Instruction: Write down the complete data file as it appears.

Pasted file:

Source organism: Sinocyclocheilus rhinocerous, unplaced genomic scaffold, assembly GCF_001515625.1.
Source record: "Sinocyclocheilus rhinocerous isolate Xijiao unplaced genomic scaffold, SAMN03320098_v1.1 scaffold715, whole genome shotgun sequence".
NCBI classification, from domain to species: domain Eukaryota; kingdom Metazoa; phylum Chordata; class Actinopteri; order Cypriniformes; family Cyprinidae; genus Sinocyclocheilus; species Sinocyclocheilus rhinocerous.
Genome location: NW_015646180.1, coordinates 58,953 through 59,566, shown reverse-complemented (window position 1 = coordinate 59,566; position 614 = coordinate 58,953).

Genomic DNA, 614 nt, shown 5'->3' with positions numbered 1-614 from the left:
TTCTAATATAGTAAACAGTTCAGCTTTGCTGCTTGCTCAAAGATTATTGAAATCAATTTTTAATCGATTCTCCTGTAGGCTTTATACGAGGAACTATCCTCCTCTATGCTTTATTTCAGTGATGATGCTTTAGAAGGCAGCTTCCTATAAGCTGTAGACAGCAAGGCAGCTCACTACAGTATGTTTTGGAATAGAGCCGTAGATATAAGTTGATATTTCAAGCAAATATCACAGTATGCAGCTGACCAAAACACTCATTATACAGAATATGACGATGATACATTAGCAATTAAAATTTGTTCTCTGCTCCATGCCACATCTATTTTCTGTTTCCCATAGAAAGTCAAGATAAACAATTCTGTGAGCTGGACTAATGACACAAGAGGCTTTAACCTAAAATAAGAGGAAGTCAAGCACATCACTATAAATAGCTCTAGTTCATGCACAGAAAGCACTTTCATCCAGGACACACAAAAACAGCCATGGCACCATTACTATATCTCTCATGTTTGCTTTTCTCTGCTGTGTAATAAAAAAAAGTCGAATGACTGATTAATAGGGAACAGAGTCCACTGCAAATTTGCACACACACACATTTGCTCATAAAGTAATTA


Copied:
Source organism: Sinocyclocheilus rhinocerous, unplaced genomic scaffold, assembly GCF_001515625.1.
Source record: "Sinocyclocheilus rhinocerous isolate Xijiao unplaced genomic scaffold, SAMN03320098_v1.1 scaffold715, whole genome shotgun sequence".
NCBI classification, from domain to species: domain Eukaryota; kingdom Metazoa; phylum Chordata; class Actinopteri; order Cypriniformes; family Cyprinidae; genus Sinocyclocheilus; species Sinocyclocheilus rhinocerous.
Genome location: NW_015646180.1, coordinates 58,953 through 59,566, shown reverse-complemented (window position 1 = coordinate 59,566; position 614 = coordinate 58,953).

Genomic DNA, 614 nt, shown 5'->3' with positions numbered 1-614 from the left:
TTCTAATATAGTAAACAGTTCAGCTTTGCTGCTTGCTCAAAGATTATTGAAATCAATTTTTAATCGATTCTCCTGTAGGCTTTATACGAGGAACTATCCTCCTCTATGCTTTATTTCAGTGATGATGCTTTAGAAGGCAGCTTCCTATAAGCTGTAGACAGCAAGGCAGCTCACTACAGTATGTTTTGGAATAGAGCCGTAGATATAAGTTGATATTTCAAGCAAATATCACAGTATGCAGCTGACCAAAACACTCATTATACAGAATATGACGATGATACATTAGCAATTAAAATTTGTTCTCTGCTCCATGCCACATCTATTTTCTGTTTCCCATAGAAAGTCAAGATAAACAATTCTGTGAGCTGGACTAATGACACAAGAGGCTTTAACCTAAAATAAGAGGAAGTCAAGCACATCACTATAAATAGCTCTAGTTCATGCACAGAAAGCACTTTCATCCAGGACACACAAAAACAGCCATGGCACCATTACTATATCTCTCATGTTTGCTTTTCTCTGCTGTGTAATAAAAAAAAGTCGAATGACTGATTAATAGGGAACAGAGTCCACTGCAAATTTGCACACACACACATTTGCTCATAAAGTAATTA